Milacron makes a good point, a pallet jack will do you no good whatsoever to get the pallet out from underneath, nor will a johnson bar. So unless you can get the machine to your shop from trailer on skates or pipes, a johnson bar will be useless, IMO. 8000 lb. forklift would be my choice with slings from above. The straps I use to lift logs will handle a load like that 6000 single point or 12000 lbs. as a basket sling, but they cost about $50/pair for 20' slings. You don't have a lot of options, think it out thouroughly before doing something stupid...my $0.02...because even if you could modify a engine hoist to allow the machine to fit between the legs, few will lift 6500 lbs.
I found a pic of using a basket sling, it requires both ends be secure from above.
It all really comes down to; do you want to be in the rigging business or not. A forklift is just about the best bang for your buck (if you buy it right). I bought a 5000 lb Yale 10 years ago and use it at least once a week. It is just too easy to use. My shop is overloaded with Stuff so I move Stuff regularly when a different space requirement comes along.
cegreen, no I don't but I will take a couple of shots tomorrow morning and post them - or try to post them, I haven't posted photos for a while.
cegreen, I tried to upload the pictures but it crapped out. I think it would be quicker if I paddled a canoe to the US from Aus and hand delivered them. If you send me an email I can attach them to that.
Pictures of Clive's Lifting Frame
Clive was nice enough to take the time to shoot some pix of his lifting frame and make a sketch. Since he had trouble uploading them, I'm doing it. -Chris
The legs bolted on. All bolts are 12mm – you’ll have to use the nearest imperial equivalent, in this case 1/2 inch.
When assembling I just put in the central bolt on each side, lift and put in the brace bolts, it’s really easy. Once you get the first brace in it all is self supporting so you can get them all in and tightened – leave them loose till you get them in.
This shot shows the slot in the bottom so the hook can go up inside – this gives a bit of extra lift and I can bolt on a jack for a press without any lugs getting in the way.
I have dimensioned in metric as I always use it for fabrication, it’s much easier.
Note with the slot in the top – the pin hole is off centre so that the hook clears the top. I used a 16mm (5/8 inch) bit of black mild rod and drilled 16mm dia for it. As the dia on black mild is slightly under it is a good fit with a few thou’ clearance.
The 12mm bolts were given normal clearance for 1/2 inch. either 14mm or 9/16
65mm x 65mm x 3mm tubing approximates 2.5”x 2.5” x 1/8”
40mm x 40mm x 6mm tubing is 1.5” x 1.5” x ¼”
40mm x 6mm flat is 1.5” x ¼”
You’ll see that the support leg clears the ground when the bottom foot/leg is bolted on. this is to allow the whole foot to be in contact with the ground.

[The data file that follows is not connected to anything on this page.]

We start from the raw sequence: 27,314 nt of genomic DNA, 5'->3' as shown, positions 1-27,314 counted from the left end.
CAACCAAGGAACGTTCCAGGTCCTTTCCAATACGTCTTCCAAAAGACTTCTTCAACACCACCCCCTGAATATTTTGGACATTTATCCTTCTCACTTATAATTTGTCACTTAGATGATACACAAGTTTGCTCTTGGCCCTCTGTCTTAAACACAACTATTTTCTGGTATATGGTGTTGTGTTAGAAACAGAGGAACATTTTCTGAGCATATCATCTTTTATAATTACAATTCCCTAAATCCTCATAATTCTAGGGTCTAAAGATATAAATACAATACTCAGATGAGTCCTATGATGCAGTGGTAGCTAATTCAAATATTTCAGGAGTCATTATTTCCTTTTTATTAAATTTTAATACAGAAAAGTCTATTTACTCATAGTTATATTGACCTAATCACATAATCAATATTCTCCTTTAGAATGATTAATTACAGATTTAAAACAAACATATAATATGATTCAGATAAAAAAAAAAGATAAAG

I have only lifted 595 kilos with it. As reassurance, assume that the pin is in double shear and (.3125 x .3125 x 3.142 x 26 tons per squ.inch) x 2 for double shear= 15.95 tons. So it’s plenty strong enough.
Same with the welds: 1/4 leg = .25 x .707(tan 45o) x length weld (10 inch all round per leg) x 70,000lbs tensile / 2240lbs gives a figure of 55 tons. Admittedly this is cross shear but it’s still plenty strong enough for general purpose lifts. Which explains why even a crappy weld can give so much grief when you try to break it.
I think that hoist needs some anti-racking supports at the top.
Commenting on the Blue gantry,
By milling out the middle of the cross beam (tubing) you took away lots of strength, like half.
The bottom of the tubing will be loaded in tension, and you cut 50% out of the main tension member.
I only made it to lift my lathe which is 595 kilos, no problem at all.
You did some math on the weld strength,
but if all the force is straight down, welds
will not even see any stress.
(actually a good scenario in this case).
You did some math on the load pin
in double shear, but it is not in tight
double shear, it is in shear over the
width of the tubing, so maybe a
bending moment calculation would
be more appropriate.
You ignore the big cut out which
I mentioned, and say it only has
to lift so much weight.
Typically it is best to identify the
weakest point and run a calculation
on it. The stronger stuff is less of
Just trying to keep it safe.
Doozer, I calculated the welds as a reference, I realized it is in compression, there is/was a chance that it could splay and that's why I wanted to know the strength. As it happened there was no splay, even so I had wrapped a chain round it.
I knew the pin would support the load as I have used a similar thing in the past. And the same goes for the cutout. I agree with your comments about making it safe.